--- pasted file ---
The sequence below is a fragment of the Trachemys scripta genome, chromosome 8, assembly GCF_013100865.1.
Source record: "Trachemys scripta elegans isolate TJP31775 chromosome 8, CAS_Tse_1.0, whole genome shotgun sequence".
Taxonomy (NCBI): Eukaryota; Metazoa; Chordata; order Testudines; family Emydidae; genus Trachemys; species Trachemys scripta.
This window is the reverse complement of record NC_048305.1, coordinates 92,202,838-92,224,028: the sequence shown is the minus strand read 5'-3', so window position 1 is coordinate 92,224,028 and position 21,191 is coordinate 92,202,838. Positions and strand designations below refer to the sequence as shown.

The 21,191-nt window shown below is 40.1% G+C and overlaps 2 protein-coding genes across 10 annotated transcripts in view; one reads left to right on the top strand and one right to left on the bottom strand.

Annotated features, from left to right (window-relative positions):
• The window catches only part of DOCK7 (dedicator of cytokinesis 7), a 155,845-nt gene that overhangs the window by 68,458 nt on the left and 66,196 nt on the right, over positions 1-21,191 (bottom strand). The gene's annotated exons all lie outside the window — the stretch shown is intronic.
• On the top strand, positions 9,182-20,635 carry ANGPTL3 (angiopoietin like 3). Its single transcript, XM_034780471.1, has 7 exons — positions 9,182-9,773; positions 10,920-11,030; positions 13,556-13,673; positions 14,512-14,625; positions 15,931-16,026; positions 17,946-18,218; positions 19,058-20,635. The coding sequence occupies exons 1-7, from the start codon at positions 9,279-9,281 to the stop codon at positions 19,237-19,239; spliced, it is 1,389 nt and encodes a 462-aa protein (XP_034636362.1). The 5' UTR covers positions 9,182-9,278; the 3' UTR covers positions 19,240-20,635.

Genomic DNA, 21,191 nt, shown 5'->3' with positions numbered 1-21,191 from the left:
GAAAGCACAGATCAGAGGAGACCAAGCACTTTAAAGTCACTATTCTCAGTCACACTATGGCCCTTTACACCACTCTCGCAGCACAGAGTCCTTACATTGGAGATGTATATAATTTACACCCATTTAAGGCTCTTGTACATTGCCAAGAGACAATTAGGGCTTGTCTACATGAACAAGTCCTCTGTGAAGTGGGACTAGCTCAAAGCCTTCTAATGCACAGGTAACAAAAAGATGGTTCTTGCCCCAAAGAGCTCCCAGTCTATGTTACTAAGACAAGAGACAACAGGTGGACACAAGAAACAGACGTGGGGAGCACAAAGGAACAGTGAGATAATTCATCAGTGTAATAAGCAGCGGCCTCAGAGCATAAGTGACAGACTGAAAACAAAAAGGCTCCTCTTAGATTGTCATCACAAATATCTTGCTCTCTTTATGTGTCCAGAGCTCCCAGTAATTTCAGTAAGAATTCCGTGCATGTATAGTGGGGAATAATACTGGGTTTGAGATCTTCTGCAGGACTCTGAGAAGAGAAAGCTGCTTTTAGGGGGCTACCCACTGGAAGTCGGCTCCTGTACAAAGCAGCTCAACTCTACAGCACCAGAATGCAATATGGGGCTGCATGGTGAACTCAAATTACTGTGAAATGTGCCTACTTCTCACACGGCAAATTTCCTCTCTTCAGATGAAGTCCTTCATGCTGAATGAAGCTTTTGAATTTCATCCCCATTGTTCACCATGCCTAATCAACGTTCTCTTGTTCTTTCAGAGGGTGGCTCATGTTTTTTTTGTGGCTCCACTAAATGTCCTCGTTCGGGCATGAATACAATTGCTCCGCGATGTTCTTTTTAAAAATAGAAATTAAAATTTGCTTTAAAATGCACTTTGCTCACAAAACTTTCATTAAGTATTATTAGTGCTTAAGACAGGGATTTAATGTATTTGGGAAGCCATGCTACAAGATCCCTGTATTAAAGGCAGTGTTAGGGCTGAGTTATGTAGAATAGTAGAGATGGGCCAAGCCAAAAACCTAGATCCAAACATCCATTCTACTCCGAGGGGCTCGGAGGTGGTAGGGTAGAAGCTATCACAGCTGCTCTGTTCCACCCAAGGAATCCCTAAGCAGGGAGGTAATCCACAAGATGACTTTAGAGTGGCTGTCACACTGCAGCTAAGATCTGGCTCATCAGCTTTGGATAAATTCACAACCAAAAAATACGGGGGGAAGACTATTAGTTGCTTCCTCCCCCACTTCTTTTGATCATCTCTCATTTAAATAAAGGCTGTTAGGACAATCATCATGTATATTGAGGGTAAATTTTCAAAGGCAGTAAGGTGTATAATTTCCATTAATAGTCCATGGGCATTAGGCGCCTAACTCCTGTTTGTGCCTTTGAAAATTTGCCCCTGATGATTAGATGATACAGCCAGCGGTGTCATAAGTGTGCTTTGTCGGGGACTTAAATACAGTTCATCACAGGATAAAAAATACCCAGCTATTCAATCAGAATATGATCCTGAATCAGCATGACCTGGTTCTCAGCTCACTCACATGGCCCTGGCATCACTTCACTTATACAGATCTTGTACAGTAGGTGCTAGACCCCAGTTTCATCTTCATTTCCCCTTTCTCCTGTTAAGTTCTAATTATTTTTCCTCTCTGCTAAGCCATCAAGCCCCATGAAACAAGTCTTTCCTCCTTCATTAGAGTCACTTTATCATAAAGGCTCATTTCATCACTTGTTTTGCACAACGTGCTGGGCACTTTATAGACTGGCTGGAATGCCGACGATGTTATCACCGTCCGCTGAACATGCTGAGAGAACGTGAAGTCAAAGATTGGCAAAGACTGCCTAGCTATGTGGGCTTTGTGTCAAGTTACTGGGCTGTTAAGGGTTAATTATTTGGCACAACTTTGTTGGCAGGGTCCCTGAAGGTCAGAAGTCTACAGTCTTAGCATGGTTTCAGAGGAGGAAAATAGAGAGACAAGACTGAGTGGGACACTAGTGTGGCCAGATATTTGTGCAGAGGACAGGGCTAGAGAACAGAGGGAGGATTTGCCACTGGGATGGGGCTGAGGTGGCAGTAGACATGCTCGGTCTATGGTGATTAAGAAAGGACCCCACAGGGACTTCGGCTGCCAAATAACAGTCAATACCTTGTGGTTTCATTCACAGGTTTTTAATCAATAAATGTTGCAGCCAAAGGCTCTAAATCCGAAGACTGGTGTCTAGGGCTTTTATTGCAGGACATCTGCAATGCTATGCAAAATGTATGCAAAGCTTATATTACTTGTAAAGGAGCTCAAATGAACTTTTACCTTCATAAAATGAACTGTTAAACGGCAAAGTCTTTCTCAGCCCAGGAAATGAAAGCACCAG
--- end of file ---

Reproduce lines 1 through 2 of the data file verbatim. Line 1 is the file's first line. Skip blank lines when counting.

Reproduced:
The sequence below is a fragment of the Trachemys scripta genome, chromosome 8, assembly GCF_013100865.1.
Source record: "Trachemys scripta elegans isolate TJP31775 chromosome 8, CAS_Tse_1.0, whole genome shotgun sequence".